# How to type negative number with .isdigit?

when I try this

``````if question.isdigit() is True:
``````

I can type in numbers fine, and this would filter out alpha/alphanumeric strings

when I try 's1' and 's' for example, it would go to (else).

Problem is, when I put negative number such as -1, '.isdigit' counts '-' sign as string value and it rejects it. How can I make it so that '.isdigit' allows negative symbol '-'?

Here is the code. Of the thing i tried.

``````while a <=10 + Z:
question = input("What is " + str(n1) + str(op) + str(n2) + "?")
a = a+1

if question.lstrip("-").isdigit() is True:
ans = ops[op](n1, n2)
n1 = random.randint(1,9)
n2 = random.randint(1,9)
op = random.choice(list(ops))

if int(question) is ans:
count = count + 1
Z = Z + 0
print ("Well done")
else:
count = count + 0
Z = Z + 0
print ("WRONG")
else:
count = count + 0
Z = Z + 1
print ("Please type in the number")
``````
• Please provide 1) sampel input, 2) the output for each input value.
– user1907906
Commented Feb 2, 2015 at 14:19
• what is wrong with: kite.com/python/answers/….? Commented Nov 26, 2021 at 18:39

Use `lstrip`:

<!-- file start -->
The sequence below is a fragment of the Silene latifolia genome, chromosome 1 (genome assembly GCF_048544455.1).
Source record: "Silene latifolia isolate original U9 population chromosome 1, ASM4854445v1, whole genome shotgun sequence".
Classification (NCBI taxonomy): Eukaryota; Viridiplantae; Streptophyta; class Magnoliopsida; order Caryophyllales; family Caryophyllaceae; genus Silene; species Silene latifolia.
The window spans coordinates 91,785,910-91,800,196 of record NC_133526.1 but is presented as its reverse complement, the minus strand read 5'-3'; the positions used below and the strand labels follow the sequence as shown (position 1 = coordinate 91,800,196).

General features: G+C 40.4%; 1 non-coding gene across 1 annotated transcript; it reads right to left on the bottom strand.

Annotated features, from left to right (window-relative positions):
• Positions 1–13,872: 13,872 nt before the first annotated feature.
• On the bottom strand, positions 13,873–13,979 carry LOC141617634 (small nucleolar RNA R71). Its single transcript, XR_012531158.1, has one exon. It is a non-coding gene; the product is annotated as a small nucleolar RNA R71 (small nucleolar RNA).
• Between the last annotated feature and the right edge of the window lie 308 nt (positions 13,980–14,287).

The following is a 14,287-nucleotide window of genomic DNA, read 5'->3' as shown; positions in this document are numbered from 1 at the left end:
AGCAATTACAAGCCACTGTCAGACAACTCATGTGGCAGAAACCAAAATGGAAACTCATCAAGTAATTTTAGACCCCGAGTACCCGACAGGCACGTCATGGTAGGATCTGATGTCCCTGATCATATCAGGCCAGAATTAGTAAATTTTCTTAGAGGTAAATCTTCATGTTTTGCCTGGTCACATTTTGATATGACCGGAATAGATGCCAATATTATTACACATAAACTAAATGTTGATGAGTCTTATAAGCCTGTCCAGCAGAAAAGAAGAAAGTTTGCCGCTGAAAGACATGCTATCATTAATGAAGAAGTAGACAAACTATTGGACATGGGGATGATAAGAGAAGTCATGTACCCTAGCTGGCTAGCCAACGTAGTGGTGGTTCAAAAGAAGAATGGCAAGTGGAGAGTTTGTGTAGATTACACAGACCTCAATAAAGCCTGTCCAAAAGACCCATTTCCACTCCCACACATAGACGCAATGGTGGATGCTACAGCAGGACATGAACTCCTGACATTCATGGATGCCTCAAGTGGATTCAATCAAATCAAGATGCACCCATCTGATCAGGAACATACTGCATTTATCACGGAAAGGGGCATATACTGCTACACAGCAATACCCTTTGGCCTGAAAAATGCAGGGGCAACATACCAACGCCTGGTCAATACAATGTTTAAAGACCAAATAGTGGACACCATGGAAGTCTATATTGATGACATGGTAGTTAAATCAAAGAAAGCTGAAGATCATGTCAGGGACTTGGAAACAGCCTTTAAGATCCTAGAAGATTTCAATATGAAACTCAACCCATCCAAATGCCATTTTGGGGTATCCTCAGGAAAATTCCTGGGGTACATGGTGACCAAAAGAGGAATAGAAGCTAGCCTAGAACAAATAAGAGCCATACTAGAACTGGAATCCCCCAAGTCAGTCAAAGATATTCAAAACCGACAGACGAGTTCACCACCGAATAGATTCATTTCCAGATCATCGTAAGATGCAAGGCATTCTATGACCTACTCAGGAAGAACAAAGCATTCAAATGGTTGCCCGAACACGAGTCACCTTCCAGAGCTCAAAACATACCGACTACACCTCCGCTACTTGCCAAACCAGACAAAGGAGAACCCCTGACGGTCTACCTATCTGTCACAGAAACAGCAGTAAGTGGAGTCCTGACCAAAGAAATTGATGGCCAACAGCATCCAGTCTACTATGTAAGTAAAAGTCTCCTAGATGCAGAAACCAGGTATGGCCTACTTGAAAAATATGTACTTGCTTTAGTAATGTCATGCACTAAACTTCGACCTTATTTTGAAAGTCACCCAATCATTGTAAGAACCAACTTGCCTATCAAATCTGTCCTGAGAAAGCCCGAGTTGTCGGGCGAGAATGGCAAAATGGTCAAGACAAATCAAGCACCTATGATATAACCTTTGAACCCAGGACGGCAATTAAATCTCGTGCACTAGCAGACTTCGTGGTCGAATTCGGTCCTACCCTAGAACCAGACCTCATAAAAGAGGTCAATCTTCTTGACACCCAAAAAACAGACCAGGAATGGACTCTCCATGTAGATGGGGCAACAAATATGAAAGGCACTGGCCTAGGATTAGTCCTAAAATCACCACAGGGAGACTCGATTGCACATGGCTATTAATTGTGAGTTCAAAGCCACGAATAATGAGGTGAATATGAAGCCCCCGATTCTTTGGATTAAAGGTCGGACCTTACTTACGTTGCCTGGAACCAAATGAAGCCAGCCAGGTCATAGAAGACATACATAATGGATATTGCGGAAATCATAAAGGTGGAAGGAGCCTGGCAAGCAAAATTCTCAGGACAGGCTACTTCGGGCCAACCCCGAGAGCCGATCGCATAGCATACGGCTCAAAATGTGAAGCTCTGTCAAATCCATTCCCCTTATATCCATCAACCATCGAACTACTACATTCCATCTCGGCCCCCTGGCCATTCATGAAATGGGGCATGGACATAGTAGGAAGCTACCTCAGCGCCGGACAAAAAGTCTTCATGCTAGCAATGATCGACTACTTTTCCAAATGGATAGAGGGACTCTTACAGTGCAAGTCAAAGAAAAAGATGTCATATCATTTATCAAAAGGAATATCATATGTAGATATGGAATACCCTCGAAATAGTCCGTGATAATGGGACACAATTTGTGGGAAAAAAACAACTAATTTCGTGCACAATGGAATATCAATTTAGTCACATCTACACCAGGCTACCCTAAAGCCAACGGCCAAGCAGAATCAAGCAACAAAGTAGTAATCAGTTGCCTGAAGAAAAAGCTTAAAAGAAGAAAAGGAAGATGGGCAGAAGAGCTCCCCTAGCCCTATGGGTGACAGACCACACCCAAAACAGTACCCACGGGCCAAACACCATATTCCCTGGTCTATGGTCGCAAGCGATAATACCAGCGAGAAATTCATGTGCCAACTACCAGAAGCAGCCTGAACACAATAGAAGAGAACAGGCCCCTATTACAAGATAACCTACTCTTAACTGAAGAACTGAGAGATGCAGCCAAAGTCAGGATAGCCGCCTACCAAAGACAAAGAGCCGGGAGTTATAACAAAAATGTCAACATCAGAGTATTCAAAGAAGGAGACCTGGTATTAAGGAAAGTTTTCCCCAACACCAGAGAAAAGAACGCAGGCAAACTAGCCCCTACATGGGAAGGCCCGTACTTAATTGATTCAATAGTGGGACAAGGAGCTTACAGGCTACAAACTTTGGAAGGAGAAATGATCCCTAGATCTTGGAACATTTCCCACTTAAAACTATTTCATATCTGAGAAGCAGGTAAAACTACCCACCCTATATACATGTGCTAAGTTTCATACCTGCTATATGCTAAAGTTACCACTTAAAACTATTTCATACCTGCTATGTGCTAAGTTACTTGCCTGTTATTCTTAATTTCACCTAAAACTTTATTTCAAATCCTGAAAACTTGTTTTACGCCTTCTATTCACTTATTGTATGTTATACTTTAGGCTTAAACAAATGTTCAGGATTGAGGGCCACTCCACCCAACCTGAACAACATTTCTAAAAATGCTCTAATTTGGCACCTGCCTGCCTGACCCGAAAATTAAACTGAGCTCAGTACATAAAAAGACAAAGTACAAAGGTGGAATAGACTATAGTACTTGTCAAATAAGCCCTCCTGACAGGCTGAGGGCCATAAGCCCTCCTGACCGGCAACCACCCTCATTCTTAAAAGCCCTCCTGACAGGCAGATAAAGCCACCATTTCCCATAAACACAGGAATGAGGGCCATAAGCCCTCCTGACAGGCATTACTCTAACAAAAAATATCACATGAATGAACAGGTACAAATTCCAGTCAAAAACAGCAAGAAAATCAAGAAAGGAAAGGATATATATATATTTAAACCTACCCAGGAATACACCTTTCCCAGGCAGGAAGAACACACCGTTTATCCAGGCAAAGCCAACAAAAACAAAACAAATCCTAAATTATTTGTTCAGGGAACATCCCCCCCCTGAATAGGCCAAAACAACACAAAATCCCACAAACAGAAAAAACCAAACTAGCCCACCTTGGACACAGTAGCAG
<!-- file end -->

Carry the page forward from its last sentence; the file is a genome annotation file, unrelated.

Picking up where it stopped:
``````question.lstrip("-").isdigit()
``````

Example:

``````>>>'-6'.lstrip('-')
'6'
>>>'-6'.lstrip('-').isdigit()
True
``````

You can `lstrip('+-')` if you want to consider `+6` a valid digit.

But I wouldn't use `isdigit`, you can try `int(question)`, it'll throw an exception if the value cannot be represented as `int`:

``````try:
int(question)
except ValueError:
# not int
``````
• try...except takes a long time Commented Feb 2, 2015 at 14:21
• @Wdoctor123 it removes `-` sign, leaving you with 1. Commented Feb 2, 2015 at 14:22
• i tied it with my code and it works! when the question askes what is 1-4, i put -3 and it says it is correct. however, you said it gets rid of - sign so how does it even work? if you get rid of - sign, surely system would read it as 3 instead of -3 Commented Feb 2, 2015 at 14:24
• @Wdoctor123 it'll strip only the leftmost sign, `3-4` won't be affected. Commented Feb 2, 2015 at 14:25
• Be careful that '-------123' will also be valid with this solution. If you know this won't happen then this is the shortest approach. Commented Dec 4, 2019 at 23:38

Use a try/except, if we cannot cast to an int it will set `is_dig` to `False`:

``````try:
int(question)
is_dig = True
except ValueError:
is_dig = False
if is_dig:
......
``````

Or make a function:

``````def is_digit(n):
try:
int(n)
return True
except ValueError:
return  False

if is_digit(question):
....
``````

Looking at your edit cast to int at the start,checking if the input is a digit and then casting is pointless, do it in one step:

``````while a < 10:
try:
question = int(input("What is {} {} {} ?".format(n1,op,n2)))
except ValueError:
print("Invalid input")
continue # if we are here we ask user for input again

ans = ops[op](n1, n2)
n1 = random.randint(1,9)
n2 = random.randint(1,9)
op = random.choice(list(ops))

if question ==  ans:
print ("Well done")
else:
a += 1
``````

Not sure what Z is doing at all but `Z = Z + 0` is the same as not doing anything to `Z` at all `1 + 0 == 1`

Using a function to take the input we can just use range: